Make a Change: Men’s Health at Pall Mall Medical
November is the month when men of all ages attempt to grow and style their most impressive moustaches to raise awareness and funds for men’s health initiatives. This is all thanks to the Movember foundation, who seek to make a positive change to men’s health. Started in Australia in 2003, the campaign has gone global and has already made a positive impact. This fundraising campaign is well underway for this month, but if you still want to raise awareness and make a difference, there’s still plenty of time.
According to the Movember foundation, 1 in 20 men who get testicular cancer will die, and this is predominantly young men. The good news is that testicular cancer is 95% treatable if caught early, and the best way to tackle this is by performing regular self-exams and consulting your GP with any changes you are concerned about.
1 in 8 men in the UK suffer from poor mental health, and suicide is the biggest cause of death for men between 20 and 34, state the different Pall Mall Medical consultants for mental health. Pall Mall Medical offers appointments and treatment for psychiatry and psychology concerns without the long waiting lists. The rate of male suicide in the UK has been swiftly rising and is expected to rise even further, so taking care of your mental wellbeing is more important than ever.
The biggest killer of men in the UK is prostate cancer. 42,000 men are diagnosed with it each year, and one dies every hour. It is the most common male cancer in the UK and more awareness needs to be raised.
So how can you help? As a man, keep checking yourself for any changes and go and see your GP if you have any concerns, guidelines to this can be found on the Movember website or Cancer Research UK. Everybody can support Mo Bros and Mo Sistas raising funds for the cause by checking out their Mo Spaces. You can also donate directly to the charity and raise awareness for men’s health all year round.
Ask an Expert
At Pall Mall Medical, men can get help with the following: male menopause, full health checks and urology and prostate tests. According to Cancer Research UK, men are 14% more likely to develop cancer than women. This figure is expected to reach 1 in 5 by 2027. Vijay Sangar, Consultant Urologist at Pall Mall Medical, gives his expert advice on men’s health.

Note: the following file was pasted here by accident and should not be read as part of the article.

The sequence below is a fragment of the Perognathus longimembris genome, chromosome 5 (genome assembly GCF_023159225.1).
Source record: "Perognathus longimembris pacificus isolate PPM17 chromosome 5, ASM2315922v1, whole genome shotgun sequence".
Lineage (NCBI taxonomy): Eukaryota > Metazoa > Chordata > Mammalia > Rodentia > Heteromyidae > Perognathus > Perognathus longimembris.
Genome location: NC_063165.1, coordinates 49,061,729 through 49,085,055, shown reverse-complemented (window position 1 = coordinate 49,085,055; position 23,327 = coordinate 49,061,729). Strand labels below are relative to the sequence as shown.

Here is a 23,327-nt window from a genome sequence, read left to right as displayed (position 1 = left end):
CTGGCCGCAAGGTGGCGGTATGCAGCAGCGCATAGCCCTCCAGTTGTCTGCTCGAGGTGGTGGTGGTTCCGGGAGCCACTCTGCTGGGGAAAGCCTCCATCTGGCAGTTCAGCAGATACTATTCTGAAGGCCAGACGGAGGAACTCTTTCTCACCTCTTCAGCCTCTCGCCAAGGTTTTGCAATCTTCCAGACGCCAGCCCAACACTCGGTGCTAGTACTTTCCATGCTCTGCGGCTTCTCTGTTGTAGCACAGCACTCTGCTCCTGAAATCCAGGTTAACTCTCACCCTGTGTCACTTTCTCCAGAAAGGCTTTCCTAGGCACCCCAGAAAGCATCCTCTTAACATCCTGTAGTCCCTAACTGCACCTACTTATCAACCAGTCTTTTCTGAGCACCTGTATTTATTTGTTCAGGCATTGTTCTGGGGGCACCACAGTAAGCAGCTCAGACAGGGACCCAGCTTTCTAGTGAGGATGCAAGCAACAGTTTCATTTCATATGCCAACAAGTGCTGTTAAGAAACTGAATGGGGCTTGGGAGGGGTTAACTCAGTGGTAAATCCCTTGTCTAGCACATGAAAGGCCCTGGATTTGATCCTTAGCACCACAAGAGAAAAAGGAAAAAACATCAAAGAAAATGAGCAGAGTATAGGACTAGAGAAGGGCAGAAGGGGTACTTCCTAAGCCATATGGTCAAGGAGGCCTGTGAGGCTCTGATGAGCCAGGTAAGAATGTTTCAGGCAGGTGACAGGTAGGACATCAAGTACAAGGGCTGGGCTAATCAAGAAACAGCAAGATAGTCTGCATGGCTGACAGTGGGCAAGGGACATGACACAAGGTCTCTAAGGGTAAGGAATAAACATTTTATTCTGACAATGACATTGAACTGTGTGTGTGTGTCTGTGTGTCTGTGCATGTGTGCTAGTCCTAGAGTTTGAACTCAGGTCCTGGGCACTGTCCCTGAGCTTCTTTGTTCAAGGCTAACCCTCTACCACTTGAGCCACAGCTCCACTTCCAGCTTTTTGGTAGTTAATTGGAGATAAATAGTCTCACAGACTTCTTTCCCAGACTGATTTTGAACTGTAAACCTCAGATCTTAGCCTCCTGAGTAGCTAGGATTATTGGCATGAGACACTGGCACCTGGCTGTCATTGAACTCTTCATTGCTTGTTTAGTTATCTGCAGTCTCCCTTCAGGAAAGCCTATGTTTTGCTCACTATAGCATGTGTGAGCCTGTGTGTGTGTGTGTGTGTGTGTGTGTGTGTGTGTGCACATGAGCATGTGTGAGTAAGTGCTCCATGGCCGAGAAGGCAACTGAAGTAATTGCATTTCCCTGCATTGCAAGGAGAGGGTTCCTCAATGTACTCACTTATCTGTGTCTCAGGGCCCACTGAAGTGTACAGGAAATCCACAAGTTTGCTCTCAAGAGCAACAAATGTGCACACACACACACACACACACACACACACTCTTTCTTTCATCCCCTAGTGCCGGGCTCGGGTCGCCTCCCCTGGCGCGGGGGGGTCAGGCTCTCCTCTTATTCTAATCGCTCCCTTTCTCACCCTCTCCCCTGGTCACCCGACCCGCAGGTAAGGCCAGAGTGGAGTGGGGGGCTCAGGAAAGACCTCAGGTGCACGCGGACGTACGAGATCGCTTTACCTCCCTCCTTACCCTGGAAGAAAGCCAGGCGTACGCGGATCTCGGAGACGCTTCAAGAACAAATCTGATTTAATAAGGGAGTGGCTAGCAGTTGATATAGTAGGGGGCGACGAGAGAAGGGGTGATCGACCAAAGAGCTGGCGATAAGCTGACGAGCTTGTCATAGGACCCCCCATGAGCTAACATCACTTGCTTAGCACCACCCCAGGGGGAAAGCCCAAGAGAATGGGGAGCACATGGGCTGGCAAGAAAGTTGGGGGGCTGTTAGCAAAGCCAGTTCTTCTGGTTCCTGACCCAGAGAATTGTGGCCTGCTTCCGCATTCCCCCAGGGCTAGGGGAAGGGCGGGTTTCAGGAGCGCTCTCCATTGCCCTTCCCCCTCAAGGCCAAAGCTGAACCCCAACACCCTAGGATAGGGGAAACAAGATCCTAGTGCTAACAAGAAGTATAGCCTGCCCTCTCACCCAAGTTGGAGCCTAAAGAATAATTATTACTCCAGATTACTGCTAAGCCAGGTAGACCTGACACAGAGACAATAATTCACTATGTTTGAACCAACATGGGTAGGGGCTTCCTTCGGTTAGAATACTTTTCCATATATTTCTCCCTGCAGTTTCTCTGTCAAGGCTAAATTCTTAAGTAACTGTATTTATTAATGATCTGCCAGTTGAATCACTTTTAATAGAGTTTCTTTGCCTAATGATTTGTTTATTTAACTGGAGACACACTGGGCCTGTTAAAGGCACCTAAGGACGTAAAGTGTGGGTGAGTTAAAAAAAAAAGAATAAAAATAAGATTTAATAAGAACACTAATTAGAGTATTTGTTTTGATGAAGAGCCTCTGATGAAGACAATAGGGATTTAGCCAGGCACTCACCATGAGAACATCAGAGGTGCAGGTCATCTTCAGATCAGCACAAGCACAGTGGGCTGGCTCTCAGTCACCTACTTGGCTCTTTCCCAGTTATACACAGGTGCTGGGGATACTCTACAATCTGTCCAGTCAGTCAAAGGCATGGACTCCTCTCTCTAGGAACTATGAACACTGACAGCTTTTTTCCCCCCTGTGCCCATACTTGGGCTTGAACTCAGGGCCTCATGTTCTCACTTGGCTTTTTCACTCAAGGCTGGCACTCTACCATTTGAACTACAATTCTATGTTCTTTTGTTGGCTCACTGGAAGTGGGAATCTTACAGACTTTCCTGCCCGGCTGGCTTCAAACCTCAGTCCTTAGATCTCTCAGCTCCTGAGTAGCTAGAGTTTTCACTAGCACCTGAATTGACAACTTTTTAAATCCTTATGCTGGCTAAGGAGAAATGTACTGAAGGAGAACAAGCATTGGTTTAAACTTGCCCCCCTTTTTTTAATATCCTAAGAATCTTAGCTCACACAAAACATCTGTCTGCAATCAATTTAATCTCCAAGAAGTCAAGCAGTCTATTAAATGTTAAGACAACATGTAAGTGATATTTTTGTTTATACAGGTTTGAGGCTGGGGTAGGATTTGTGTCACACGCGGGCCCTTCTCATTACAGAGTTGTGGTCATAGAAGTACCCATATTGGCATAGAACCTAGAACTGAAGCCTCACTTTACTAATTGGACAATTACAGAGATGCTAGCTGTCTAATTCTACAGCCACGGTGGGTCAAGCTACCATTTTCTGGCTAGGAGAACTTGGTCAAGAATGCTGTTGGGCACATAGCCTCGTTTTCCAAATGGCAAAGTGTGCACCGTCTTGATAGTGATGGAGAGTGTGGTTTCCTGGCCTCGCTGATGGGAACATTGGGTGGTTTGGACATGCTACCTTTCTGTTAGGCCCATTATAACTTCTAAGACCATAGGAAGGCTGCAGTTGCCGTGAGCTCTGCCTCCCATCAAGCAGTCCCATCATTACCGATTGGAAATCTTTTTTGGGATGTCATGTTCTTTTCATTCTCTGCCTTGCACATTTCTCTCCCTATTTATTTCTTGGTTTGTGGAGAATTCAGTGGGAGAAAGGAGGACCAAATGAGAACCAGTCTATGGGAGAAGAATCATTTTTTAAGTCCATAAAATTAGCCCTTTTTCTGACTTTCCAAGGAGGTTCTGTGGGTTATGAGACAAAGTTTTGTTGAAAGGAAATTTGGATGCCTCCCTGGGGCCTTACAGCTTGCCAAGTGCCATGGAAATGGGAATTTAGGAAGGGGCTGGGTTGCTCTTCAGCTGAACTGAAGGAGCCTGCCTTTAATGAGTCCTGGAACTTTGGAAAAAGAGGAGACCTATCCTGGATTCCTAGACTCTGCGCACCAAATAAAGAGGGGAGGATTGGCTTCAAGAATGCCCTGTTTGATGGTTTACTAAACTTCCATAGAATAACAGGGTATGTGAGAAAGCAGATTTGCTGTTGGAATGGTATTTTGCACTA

Although regular health checks (yearly) are important, men should get symptoms checked if they:
· Have problems passing urine
· Notice blood in their urine
· Have a family history of prostate cancer (regular checks from age 45)
· If they come from other high risk groups e.g. African and Caribbean men are at greater risk so should seek advice sooner
Warning signs for prostate cancer and urological disorders:
· Passing urine frequently, slowly, urgently
· Burning when you pass urine
· Erection problems
· Passing blood in the urine
There are several factors that might prevent a man from seeking help for his symptoms. These could be embarrassment, having no time, or the pressures of masculinity. These instances of men ignoring health problems is what the Movember foundation seeks to change, showing that it’s not weak or embarrassing to do so. Another factor may be a man preferring to see a male rather than a female doctor. If this is the case, then asking to see a male doctor can be done.
Healthcare experts advocate that everybody over 40 should have a full health screening yearly, but this is something men often neglect. Men’s Health Screenings are available at Pall Mall Medical, so think of it as an MOT for your body.
Catch it early
Prostate cancer effects 134 men per 100,000, which means there are 35,000 cases per year. 60% of these cases can occur in those under the age of 75 years.
Early diagnosis can result in greater chance of a higher survival rate, so regular self-examinations and health check-ups are vital. There’s no need to be embarrassed, as medical professionals will try and make you as at ease as possible. Some exams may cause discomfort, like the prostate exam, but in the long run it could save you a lot of pain and even your life!
Prostate cancer is the fourth commonest cause of death from cancer in the UK, which equates to 35 deaths per 100,000 men. At diagnosis men are categorised into low, medium and high risk. If you are low risk, then treatment is not always indicated and the disease can be monitored.
One of the rarer cancers is penile cancer. This effects 1 in 100,000 men. It occurs predominantly in elderly men but 50% of those diagnosed are under the age of 50. It is caused by tight foreskin, HPV infection, obesity and smoking. In most cases it is treatable and survival rates are over 90%. An earlier diagnosis usually means less disfiguring surgery.